“The trick is to realize that it’s not about the tool itself, but your ability to step back and analyze the tool’s real value in helping you accomplish tasks. If you’re not evaluating the way that you’re using social media to get things done, then you’re probably becoming increasingly inefficient because of it.”

    So I wanted to share some of his observations on how to get the most out of social media. These rules certainly apply in marketing and media relations, but they are also universal.

    1. Scalable networking. Networking now takes on many forms. The old methods of meeting peers and prospects at trade shows, over lunch, at open houses, etc., still apply, but the advent of Web 2.0 makes the channels for connection global. As I have noted in this blog before, social media users tend to be tribal. so making connections with others through Facebook, LinkedIn, Twitter, and other social media channel gives you a built-in sense of camaraderie; most people tend to respond to social media contacts before they will respond to email. You can use tweets, blog comments, Facebook comments, and other means to build online intimacy with a wider range of contacts. And the Web makes it possible to connect with thousands rather than dozens. The trick is to make those connections meaningful and respect the tribal connection, so you can uplevel the conversation when you need to.

    2. Uncovering valuable, actionable information. McCann notes that information overload is nothing new, and tools like Twitter and Facebook can contribute to information overload if you fail to use them properly. The key is to filter the information, so you are getting pertinent, actionable information. Filter the feeds to distinguish between personal and professional data streams. Identify those data points relevant to your job and focus on them. McCann uses the analogy of stockbrokers filtering incoming data feeds from trusted friends and sources, gathering data in real-time for their clients. You need to set up social media data feeds that support your professional decision-making and push the rest aside as less irrelevant noise.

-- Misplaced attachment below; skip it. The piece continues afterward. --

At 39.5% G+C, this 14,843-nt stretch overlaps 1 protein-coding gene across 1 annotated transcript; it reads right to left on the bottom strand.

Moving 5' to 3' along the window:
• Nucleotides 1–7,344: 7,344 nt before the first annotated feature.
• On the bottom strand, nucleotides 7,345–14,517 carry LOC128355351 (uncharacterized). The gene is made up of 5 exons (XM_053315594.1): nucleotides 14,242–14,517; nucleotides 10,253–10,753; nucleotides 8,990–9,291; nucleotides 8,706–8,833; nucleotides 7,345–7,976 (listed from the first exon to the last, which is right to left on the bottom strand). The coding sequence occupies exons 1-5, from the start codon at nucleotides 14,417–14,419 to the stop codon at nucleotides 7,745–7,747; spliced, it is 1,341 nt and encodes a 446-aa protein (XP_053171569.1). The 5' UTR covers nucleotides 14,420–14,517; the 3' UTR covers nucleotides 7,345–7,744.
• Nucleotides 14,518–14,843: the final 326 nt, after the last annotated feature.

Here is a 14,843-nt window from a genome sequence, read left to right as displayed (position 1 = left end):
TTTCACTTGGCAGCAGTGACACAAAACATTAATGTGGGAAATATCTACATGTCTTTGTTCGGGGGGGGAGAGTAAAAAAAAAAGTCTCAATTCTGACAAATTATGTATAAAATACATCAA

3. Social media is about collaboration. Web 2.0 levels the playing field when it comes to collaboration. It not only promotes collaboration, but it provides the tools to help you collaborate in the most productive fashion possible. As McCann points out, with Web 2.0 the medium doesn’t get in the way of the message. Social media helps make collaboration organic, without having to rely on proprietary software or platforms to achieve your goal.

    4. It’s not what you use, but how you use social media tools. One of the biggest challenges with social media is the plethora of available channels. Don’t try to filter everything. Instead, identify those tools that make a real difference in your work life. McCann recommends ranking your social media tools in order of “must have.” Which social media tools do you really consider essential to your professional success, and which are really “nice to have” and not essential? This will help you optimize you social media flow and determine if you are getting the most from your online investment. Stay focused, and mine your most valuable channels more deeply rather than trying to use a shotgun approach.

    So as with all tools, the efficacy of social media is in how you apply it to meet your professional needs. If you use social media sites to strict professional advantage, without distraction or fooling yourself that posting the latest kids’ soccer pictures or what you had for lunch will advance your professional standing. It’s largely a combination of savvy, focus, and discipline.